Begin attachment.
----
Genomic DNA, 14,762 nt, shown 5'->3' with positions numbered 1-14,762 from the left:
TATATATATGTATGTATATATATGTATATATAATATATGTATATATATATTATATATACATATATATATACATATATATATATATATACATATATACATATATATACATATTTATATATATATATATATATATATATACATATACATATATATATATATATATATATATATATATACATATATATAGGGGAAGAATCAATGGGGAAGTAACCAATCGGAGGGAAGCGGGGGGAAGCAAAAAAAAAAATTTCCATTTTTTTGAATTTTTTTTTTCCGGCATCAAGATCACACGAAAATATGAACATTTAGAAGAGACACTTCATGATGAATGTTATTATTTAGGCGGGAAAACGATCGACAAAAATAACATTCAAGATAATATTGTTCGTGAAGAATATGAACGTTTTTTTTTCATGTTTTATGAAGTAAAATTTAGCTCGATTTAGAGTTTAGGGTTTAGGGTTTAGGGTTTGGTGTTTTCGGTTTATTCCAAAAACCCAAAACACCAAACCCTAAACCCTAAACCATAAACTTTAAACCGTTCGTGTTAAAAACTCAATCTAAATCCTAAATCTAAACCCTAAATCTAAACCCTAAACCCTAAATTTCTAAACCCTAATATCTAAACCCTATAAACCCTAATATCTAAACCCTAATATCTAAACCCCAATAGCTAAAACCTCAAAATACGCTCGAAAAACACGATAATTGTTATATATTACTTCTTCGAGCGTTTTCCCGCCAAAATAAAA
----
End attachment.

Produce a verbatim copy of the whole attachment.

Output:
Genomic DNA, 14,762 nt, shown 5'->3' with positions numbered 1-14,762 from the left:
TATATATATGTATGTATATATATGTATATATAATATATGTATATATATATTATATATACATATATATATACATATATATATATATATACATATATACATATATATACATATTTATATATATATATATATATATATATACATATACATATATATATATATATATATATATATATATACATATATATAGGGGAAGAATCAATGGGGAAGTAACCAATCGGAGGGAAGCGGGGGGAAGCAAAAAAAAAAATTTCCATTTTTTTGAATTTTTTTTTTCCGGCATCAAGATCACACGAAAATATGAACATTTAGAAGAGACACTTCATGATGAATGTTATTATTTAGGCGGGAAAACGATCGACAAAAATAACATTCAAGATAATATTGTTCGTGAAGAATATGAACGTTTTTTTTTCATGTTTTATGAAGTAAAATTTAGCTCGATTTAGAGTTTAGGGTTTAGGGTTTAGGGTTTGGTGTTTTCGGTTTATTCCAAAAACCCAAAACACCAAACCCTAAACCCTAAACCATAAACTTTAAACCGTTCGTGTTAAAAACTCAATCTAAATCCTAAATCTAAACCCTAAATCTAAACCCTAAACCCTAAATTTCTAAACCCTAATATCTAAACCCTATAAACCCTAATATCTAAACCCTAATATCTAAACCCCAATAGCTAAAACCTCAAAATACGCTCGAAAAACACGATAATTGTTATATATTACTTCTTCGAGCGTTTTCCCGCCAAAATAAAA